Hello Everyone, Doing a lot of deal analysis for practice. Cranking out a few a night. Getting close to my first deal. Came across this 6 unit multifamily (all 2 bed, 1 bath) in a B class neighborhood. Its in a nice area and seems to be in great shape. Going to look at it this weekend. 2 of 6 apartments are leased until Dec. The rest are TAW. I'm sure I missed something or provided unrealistic estimates. I would really appreciate your feedback.
List Price: 475,000
Ask Price: 435,000 (30 year, 20% down, 4.3%)
P&I: 1,722 Vacancy: 300 (5%)
Taxes: 710 Cap/Rep: 600 (10%)
Insur.: 441 Waters: 250
Mgmt: 600 Elec: 89
6 units, 2 bed 1 bath, $1000 each (Conservative for the area)
CashFlow: 1198.85 (199 a door)
Hey Bobby! Congrats on that find!! In MN, I found a duplex for $365k, so Im jealous of you haha
Okay, so 1 thing I noticed right off the bat, is the finance terms will likely be different, due to it being over 4 units. You will need a commercial loan (I believe) for this, which involves higher interest and usually a shorter term. Again, i'd double check this, but I am pretty certain on it.
Maybe bump up repair costs a bit, since it is 6 separate units, and you may want to do some updating and what not. Doesn't hurt to be conservative in running the numbers
I believe everything else looked pretty good!
I agree with @Jake Stuttgen , the financing looks a little off for the property and current climate. I am not sure if you have hooked up with a loan originator yet but I don't think you will find 4.3% for a 6 unit right now. My last conventional was a 4 plex at 4.6% and that was in October/November. Rates have come up since.
@John Woodrich Yup! My rates for my current duplex at 5.37%
Wow at those tax #s @Bobby Thompson , $700+/month? Assuming this is accurate per your location. A couple of things that I see are utility expenses. Are those based on historical actuals or assumptions? Seems low for a 6-plex but again might be common for your area. I also don't see lawn care / snow removal. Are tenants responsible for that?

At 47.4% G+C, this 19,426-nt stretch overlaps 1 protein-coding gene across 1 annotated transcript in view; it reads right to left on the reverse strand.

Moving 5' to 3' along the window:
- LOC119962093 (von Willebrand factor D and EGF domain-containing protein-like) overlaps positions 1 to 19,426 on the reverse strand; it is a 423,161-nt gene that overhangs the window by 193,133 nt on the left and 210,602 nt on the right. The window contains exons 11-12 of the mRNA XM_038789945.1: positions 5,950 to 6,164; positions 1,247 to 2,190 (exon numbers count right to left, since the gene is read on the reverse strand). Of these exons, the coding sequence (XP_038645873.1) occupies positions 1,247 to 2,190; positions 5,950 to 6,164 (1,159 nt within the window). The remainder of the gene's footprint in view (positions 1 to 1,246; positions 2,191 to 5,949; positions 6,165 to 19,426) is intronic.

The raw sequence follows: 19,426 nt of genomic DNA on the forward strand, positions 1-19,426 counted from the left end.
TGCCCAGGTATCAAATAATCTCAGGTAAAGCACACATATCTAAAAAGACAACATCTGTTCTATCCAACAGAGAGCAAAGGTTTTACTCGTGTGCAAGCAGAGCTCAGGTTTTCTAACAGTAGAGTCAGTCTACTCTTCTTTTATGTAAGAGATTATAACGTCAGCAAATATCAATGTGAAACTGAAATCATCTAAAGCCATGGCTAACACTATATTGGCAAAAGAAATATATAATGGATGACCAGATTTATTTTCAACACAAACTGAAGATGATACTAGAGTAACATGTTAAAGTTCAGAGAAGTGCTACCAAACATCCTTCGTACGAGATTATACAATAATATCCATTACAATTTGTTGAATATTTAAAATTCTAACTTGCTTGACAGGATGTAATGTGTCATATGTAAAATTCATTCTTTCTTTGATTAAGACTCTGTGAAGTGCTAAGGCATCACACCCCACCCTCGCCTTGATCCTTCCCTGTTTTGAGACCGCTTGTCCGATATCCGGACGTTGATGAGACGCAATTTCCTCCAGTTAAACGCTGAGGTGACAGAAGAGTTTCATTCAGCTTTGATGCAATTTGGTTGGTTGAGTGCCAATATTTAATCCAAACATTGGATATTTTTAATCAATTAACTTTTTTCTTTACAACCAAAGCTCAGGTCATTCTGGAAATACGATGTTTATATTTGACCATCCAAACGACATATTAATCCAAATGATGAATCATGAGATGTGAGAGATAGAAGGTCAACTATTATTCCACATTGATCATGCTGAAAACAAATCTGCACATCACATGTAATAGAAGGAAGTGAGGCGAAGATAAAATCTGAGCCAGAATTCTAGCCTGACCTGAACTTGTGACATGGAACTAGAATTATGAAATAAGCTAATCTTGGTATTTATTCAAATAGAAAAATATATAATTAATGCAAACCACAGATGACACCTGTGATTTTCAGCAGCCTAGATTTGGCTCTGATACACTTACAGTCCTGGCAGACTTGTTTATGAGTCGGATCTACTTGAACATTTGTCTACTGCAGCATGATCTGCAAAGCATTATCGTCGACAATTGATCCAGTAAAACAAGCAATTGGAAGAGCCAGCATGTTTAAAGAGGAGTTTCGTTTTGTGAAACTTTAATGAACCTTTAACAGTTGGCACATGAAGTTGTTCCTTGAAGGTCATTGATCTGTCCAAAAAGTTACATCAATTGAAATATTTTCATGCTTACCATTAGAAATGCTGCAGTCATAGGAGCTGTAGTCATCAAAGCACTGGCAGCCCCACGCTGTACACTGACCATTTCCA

And as @John Woodrich & @Jake Stuttgen point out, 4.3% is low for a conventional loan, but being that it is a 6 flex I'd be amazed if you can grab a conventional loan since it is >4 units. Assuming this # is commercial as last week I was quoted 3-5% on a commercial deal.
@Jake Stuttgen @John Woodrich Thanks for taking a look and for the pointers. I was worried that those rates were low. I didn't know that residential was capped at 4. Interesting. I will reconfigure for the 4-5 range. @Jake Stuttgen Good call on the repairs. I've never thought about more than three units at a time. Need to change that mindset.
@Jay Helms Yea, Taxachusetts can be pretty high. The numbers are estimates based on actuals that I have seen in the area for smaller properties. It takes forever to get the actuals from the realtors in the area. There is no lawn but snow removal will be an issue. Thank you for your time! I really appreciate it.
I agree that you would likely need a commercial loan, last time I looked these were around 1% higher than conventional loans so your rate will likely be between 5-6% and as mentioned, you are unlikely to get a 3 year term so that will throw off your cash flow.
If you haven't looked into financing yet I assume you are just practicing your analysis? If this is something you are considering you hopefully have talked to a loan originator already.
@Bobby Thompson As others have said...financing...
I’d guess you’ll look at 20% down at 5% on a 20 year amortization schedule: ~$2,300 per month
You have a 30 year amortization on a 4.3% rate: ~$1722 per month
$578 per month difference or $144.5 per unit. Cash-flow goes from $199 to $54.5 per unit per month.
On the plus side, hopefully *some* of the utilities are separately metered.
On the other down side, you’ll need more than 10% to cover combined maintenance and cap-ex. Maybe not this year or next year, but eventually bills come due :)
This is why we practice and engage the community.. Learning a little more everyday.
Thank you @Andrew Johnson
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